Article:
NM: Do you have a favorite genre of music that you love to write? You are talented at composing many forms of music. But do you have a favorite style?

RC: Well… It’s really hard to pick one favorite style for me as I’ve worked in a lot of different styles and genres. But my favorite one is the one that best supports the film. As long as the form of music can do a good job to support the camera and film – that’s my favorite!

NM: Your career is most impressive and I have watched many of these films. However, I must admit that I have a fondness for “Kung Fu Panda”… Was that your first time writing music for animation? What did you enjoy most about this DreamWorks project?

RC: With this film, Hans Zimmer is the music composer while I worked alongside him as the Chinese music consultant. I offered direction and guidance on the Chinese instruments, Chinese musicians, the articulations and specialty of Chinese instruments. I also consulted on how to combine the instruments with Western orchestra music to the DreamWorks music team. I enjoyed turning the song of the last scene of “Kung Fu Panda 3” into Chinese and recording 40 amazing pop choir singers from Shanghai so when the film was released. Everyone could hear the final product of “animal” singing in Chinese happily in the end scene!

NM: Do you have any upcoming projects you’d like to highlight?

RC: I just finished recording with an orchestra in Nashville for a new animation feature I scored, and I’m also going to score some new exciting feature films, animations and TV series but due to NDA reasons I’m sorry to say I can’t disclose them right now.

NM: Lastly, I grew up reading the book “Joy Luck Club” by Amy Tan about four Chinese American immigrant families living in San Francisco. It’s a bittersweet, tragic and beautiful story that I still enjoy reading in adulthood. Since I was a child, I’ve always been fascinated by the history of China and I hope to visit someday. And of course when the movie came out I enjoyed the soundtrack. My point in mentioning “Joy Luck Club” is because for years, I’ve always wanted to learn more about the roots of classical music in China. But I never know where to start… Is there a book you’d recommend or a certain time period to study for those who want to learn about the roots of music in China?

RC: This is a great question! But frankly, I personally think the best book of Chinese music history or Chinese musicology is not in English but in the language of Chinese. Just like if you wanted to learn the western musicology: you’ll have to read that greatest musicology book in English. When I was in the Conservatory of Music, there was a school book called “History of Chinese music” which nearly covers all different kinds of music from pre-Qin Dynasty times, to Tang Dynasty music, to Qing Dynasty and even modern music of China. It also covers the musicology of a lot of different areas of China such as the music from the north of China – which is so different from the south of China. Music from HeBei Province is also so different from the music from the ShanXi province or the ethnic Uygur group in Xin Jiang areas. I have this book in my Beijing studio and I’ve always wanted to purchase an English-translated version to keep in my Los Angeles studio. Without any luck, I Googled and searched Amazon and didn’t find this book or any book just as great. Maybe some book publisher could work with me to translate a classic book into a new one in English. For those who want to learn about the roots of music in China, most people will probably say the Tang Dynasty is the best time period to study as it is one of the most brilliant time for all kind of arts. But I would personally recommend the eras around the Qin Dynasty such as the Three-Kingdom era, Warring States period, etc. If you research it and dive deep enough, you’ll see music in those ages are clearly fundamental not only to Chinese music, but also to the music of the Eastern world.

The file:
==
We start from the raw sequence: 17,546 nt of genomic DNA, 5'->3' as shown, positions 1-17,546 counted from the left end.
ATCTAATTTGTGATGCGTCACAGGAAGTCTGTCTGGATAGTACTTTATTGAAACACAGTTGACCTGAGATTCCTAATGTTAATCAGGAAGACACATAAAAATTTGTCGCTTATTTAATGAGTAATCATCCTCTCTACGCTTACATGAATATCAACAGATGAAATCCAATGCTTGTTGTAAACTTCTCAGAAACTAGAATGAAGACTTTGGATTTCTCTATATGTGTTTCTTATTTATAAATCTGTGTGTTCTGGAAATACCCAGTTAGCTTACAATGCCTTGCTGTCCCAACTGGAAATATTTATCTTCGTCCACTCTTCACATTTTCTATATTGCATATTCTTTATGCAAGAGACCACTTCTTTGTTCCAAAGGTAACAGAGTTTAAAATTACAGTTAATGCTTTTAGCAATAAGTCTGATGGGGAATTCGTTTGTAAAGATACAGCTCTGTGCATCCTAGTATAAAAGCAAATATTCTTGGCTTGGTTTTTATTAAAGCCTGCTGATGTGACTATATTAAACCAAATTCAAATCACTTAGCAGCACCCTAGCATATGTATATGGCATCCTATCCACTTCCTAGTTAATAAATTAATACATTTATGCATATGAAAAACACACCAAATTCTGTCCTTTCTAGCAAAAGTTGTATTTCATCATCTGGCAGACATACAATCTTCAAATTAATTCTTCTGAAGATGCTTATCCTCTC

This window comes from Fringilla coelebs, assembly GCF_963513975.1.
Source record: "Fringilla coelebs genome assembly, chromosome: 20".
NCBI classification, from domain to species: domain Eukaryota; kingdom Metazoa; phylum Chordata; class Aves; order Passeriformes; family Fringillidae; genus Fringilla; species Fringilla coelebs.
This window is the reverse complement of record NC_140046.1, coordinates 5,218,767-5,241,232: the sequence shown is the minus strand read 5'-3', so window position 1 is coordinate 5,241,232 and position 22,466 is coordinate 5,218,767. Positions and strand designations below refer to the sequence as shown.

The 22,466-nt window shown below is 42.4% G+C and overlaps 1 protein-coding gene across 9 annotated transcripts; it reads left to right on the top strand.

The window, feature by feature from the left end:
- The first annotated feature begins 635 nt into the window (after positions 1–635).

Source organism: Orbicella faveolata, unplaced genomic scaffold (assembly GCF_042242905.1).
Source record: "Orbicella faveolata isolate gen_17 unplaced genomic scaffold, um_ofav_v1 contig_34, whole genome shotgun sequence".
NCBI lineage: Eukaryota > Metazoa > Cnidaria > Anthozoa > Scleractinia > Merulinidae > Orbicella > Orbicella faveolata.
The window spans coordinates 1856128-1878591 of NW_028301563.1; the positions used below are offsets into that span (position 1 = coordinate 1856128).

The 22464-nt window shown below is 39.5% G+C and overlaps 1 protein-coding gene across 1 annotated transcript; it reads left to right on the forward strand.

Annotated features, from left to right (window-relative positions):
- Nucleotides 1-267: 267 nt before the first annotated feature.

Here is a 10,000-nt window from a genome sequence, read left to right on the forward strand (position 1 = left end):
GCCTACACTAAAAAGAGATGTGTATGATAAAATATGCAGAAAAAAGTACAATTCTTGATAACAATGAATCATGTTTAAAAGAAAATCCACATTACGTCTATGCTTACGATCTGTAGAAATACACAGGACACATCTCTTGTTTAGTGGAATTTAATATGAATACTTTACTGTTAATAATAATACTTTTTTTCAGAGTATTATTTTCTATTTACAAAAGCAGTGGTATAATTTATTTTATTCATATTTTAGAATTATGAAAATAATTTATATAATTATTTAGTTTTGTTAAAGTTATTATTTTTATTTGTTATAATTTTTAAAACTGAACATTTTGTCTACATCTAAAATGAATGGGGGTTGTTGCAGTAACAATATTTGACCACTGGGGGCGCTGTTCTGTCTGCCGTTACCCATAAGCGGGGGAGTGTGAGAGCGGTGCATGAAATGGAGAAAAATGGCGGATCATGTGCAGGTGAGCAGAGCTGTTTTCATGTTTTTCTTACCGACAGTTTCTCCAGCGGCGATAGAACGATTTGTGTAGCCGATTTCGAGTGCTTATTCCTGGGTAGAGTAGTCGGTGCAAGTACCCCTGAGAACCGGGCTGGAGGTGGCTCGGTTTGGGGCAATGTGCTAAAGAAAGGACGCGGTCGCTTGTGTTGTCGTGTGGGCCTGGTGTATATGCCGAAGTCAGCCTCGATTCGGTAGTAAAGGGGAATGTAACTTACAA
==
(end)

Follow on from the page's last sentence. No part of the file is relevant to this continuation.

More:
www.rocchen.com

‘Unsolved Murders: True Crime Stories’: a podcast series launched by Parcast

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Photography provided by Parcast Network.

June 27, 2016— “Unsolved Murders: True Crime Stories” released a thrilling, new podcast episode this week titled “Lights, Camera, Murder.” “Unsolved Murders” is a recently launched podcast series Produced by Parcast and co-Founded by Max Cutler and Ron Cutler (son and father). Parcast created this multi-dimensional podcast network as a flagship series with an acute focus on cold case files. The first three episodes of “Unsolved Murders” pertain to “The Axeman,” a serial killer in New Orleans. And the second series of podcasts within most recent episodes revolve around “Hollywood’s First Murder.” Please bear in mind these episodes are not intended for children—the podcast contains a great deal of graphic and bloody details—therefore, viewer discretion is strongly advised.

Nonetheless, “Unsolved Murders” is an enticing and haunting mixture of a classic radio show, a theatrical script and a murder-mystery-book-on-tape that morphed into the form of a modern-day podcast. Narrated by Carter Roy and Wendy Mackenzie, “Unsolved Murders” combines the beauty of audio and sound design with the articulate eloquence of literature and storytelling. The professional sound effects, dialogue and delivery within each episode of the show are compelling—and the audio is very clear and precise to the ears. Listeners can almost hear the amount of time, heart and energy that Parcast’s talented crew of employees dedicated into this podcast just by the quality of presentation and sound.